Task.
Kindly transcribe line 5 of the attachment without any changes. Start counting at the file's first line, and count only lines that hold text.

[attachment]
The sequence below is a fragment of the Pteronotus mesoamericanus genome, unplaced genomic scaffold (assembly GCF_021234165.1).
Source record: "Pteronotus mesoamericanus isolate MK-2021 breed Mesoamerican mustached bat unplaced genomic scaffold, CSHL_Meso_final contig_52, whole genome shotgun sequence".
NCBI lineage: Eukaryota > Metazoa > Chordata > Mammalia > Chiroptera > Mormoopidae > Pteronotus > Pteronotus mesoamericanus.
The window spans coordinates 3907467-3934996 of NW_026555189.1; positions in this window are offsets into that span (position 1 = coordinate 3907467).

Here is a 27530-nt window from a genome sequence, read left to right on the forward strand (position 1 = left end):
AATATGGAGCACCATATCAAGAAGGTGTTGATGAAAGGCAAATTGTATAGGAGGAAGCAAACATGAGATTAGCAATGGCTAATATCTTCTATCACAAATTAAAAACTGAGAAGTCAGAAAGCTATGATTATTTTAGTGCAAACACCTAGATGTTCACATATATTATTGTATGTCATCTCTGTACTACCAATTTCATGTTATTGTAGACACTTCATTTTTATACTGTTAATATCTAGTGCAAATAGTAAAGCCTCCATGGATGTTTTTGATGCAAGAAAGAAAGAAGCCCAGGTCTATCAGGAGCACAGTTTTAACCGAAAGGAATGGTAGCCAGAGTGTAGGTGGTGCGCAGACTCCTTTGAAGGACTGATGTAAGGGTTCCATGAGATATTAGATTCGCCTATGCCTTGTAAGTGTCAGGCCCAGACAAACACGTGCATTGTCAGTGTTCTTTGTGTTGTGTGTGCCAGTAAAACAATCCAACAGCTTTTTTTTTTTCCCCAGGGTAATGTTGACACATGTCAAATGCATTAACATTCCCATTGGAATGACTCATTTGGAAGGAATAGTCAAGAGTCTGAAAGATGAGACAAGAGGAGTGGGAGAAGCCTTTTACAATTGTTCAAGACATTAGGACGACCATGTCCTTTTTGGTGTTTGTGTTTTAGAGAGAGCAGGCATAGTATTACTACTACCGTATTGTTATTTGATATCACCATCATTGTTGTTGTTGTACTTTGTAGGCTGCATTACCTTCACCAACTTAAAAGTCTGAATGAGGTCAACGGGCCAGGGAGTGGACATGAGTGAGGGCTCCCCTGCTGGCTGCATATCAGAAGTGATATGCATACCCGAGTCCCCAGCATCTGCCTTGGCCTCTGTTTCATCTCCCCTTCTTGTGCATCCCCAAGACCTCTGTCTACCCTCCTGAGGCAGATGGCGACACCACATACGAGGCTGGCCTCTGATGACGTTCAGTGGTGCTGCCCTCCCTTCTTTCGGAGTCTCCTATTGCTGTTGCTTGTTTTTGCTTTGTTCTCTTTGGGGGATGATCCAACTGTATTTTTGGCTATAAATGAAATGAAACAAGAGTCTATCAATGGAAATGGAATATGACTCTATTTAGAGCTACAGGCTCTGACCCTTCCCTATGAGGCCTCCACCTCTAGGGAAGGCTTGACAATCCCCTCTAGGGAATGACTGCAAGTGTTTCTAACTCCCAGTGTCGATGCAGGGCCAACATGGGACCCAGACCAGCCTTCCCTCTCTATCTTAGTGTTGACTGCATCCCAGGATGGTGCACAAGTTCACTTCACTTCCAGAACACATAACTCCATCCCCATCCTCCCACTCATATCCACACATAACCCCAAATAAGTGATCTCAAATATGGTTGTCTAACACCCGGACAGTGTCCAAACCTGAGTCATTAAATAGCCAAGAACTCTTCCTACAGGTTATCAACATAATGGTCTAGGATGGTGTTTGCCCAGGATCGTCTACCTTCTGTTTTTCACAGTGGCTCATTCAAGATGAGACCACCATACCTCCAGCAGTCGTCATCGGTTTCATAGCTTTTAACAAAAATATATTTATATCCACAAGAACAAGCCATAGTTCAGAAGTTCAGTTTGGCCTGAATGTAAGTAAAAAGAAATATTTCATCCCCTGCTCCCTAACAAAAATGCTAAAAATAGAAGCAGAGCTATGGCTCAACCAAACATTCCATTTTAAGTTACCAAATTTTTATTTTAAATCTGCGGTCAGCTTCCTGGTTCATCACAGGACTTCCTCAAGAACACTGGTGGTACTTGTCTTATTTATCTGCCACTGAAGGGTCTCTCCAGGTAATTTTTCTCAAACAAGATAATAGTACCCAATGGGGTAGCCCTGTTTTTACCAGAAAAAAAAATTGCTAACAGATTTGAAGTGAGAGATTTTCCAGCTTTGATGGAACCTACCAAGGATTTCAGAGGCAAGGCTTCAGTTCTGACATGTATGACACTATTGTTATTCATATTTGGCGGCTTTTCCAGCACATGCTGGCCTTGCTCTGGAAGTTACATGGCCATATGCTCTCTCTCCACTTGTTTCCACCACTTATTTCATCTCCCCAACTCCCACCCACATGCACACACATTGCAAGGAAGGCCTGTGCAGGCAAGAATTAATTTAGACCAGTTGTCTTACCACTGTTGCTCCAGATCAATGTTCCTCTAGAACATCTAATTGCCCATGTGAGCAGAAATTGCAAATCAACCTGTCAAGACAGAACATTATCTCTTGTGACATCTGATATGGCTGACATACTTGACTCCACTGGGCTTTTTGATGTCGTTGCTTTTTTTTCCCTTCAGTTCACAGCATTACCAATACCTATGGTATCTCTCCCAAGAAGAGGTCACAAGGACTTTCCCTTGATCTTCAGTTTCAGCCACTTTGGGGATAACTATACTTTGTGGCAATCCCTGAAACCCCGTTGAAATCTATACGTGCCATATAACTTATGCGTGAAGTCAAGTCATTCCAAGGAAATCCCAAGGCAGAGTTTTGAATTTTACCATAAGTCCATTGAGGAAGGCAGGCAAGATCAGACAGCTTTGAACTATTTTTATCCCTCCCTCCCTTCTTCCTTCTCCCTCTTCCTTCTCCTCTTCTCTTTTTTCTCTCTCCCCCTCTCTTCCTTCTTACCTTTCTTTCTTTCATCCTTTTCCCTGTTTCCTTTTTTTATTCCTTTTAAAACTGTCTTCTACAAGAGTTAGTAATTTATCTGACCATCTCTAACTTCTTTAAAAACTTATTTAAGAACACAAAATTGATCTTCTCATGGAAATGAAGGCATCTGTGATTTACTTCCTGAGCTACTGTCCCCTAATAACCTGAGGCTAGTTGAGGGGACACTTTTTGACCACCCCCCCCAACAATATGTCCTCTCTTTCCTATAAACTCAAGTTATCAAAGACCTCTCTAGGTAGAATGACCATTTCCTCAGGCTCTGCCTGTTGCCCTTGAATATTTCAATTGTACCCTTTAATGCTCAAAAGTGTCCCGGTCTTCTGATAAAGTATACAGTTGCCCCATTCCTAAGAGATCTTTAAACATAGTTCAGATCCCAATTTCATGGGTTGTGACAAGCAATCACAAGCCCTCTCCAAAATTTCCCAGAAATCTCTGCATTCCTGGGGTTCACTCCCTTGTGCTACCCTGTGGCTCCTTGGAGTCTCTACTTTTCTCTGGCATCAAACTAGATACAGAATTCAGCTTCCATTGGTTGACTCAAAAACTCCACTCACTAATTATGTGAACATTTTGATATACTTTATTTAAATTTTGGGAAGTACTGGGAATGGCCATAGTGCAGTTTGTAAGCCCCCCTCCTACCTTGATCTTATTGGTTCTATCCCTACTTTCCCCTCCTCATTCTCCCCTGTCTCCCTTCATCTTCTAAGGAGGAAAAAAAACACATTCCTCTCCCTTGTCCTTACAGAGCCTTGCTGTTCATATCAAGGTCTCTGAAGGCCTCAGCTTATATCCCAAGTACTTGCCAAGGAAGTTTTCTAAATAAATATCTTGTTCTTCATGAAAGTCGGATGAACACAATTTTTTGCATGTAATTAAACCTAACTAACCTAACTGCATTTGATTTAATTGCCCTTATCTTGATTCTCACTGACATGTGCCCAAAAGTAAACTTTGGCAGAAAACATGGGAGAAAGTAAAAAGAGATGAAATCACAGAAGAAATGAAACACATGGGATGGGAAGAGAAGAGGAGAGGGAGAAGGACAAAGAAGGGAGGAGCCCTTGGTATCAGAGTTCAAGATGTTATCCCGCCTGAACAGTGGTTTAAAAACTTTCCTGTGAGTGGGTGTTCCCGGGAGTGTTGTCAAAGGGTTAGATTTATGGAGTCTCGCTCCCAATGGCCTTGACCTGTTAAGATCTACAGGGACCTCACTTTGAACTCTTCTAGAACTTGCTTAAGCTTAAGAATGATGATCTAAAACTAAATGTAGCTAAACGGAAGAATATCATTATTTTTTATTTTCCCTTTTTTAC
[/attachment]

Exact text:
Here is a 27530-nt window from a genome sequence, read left to right on the forward strand (position 1 = left end):